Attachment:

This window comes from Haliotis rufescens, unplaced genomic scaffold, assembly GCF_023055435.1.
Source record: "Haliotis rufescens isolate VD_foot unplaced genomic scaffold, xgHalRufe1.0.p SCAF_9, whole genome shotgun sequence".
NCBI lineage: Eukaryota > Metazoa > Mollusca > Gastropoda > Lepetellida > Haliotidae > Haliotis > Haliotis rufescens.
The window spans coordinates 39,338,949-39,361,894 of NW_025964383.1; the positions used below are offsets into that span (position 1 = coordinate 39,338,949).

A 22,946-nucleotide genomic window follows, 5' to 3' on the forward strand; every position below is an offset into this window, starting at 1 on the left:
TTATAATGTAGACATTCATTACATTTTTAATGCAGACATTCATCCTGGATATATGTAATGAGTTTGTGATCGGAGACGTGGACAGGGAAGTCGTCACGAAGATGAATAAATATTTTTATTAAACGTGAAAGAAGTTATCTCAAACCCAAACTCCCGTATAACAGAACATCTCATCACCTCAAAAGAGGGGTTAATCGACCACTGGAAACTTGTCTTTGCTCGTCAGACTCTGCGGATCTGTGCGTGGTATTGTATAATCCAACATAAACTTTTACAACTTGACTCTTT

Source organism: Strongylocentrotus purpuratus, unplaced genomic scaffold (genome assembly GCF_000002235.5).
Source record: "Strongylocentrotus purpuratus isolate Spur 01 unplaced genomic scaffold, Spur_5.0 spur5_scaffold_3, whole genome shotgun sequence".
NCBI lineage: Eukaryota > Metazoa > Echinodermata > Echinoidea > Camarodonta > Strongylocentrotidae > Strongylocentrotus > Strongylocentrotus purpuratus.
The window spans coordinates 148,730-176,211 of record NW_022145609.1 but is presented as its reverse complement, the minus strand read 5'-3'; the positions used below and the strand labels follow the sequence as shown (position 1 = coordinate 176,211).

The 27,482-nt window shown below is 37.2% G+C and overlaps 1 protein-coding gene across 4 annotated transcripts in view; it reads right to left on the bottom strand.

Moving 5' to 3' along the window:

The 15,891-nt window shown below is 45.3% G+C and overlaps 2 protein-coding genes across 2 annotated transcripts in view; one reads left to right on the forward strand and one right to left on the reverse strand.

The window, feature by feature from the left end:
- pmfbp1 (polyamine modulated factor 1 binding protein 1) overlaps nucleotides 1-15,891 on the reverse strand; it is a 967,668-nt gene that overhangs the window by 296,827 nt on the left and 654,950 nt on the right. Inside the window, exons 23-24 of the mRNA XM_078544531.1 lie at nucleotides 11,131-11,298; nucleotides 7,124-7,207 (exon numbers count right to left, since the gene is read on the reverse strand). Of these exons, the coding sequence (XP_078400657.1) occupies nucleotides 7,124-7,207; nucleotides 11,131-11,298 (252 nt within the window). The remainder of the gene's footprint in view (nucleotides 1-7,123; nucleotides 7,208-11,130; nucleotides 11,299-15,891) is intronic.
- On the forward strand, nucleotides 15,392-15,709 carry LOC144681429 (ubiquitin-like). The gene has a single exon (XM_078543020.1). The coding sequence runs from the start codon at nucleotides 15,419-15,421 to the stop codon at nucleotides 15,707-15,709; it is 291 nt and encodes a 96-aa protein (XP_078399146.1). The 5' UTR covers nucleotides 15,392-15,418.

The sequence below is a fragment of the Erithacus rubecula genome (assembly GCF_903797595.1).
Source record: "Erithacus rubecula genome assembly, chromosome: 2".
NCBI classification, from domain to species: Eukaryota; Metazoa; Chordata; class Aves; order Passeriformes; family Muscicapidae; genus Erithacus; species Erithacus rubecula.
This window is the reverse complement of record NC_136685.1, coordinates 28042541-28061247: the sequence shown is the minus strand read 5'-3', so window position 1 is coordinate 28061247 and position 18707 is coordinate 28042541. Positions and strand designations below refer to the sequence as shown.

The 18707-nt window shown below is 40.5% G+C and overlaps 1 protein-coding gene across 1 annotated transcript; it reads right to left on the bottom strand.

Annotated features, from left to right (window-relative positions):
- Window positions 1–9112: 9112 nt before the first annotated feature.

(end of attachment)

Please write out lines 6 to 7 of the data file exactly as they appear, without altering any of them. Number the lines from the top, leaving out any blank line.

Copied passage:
TTATAATGTAGACATTCATTACATTTTTAATGCAGACATTCATCCTGGATATATGTAATGAGTTTGTGATCGGAGACGTGGACAGGGAAGTCGTCACGAAGATGAATAAATATTTTTATTAAACGTGAAAGAAGTTATCTCAAACCCAAACTCCCGTATAACAGAACATCTCATCACCTCAAAAGAGGGGTTAATCGACCACTGGAAACTTGTCTTTGCTCGTCAGACTCTGCGGATCTGTGCGTGGTATTGTATAATCCAACATAAACTTTTACAACTTGACTCTTT

Source organism: Strongylocentrotus purpuratus, unplaced genomic scaffold (genome assembly GCF_000002235.5).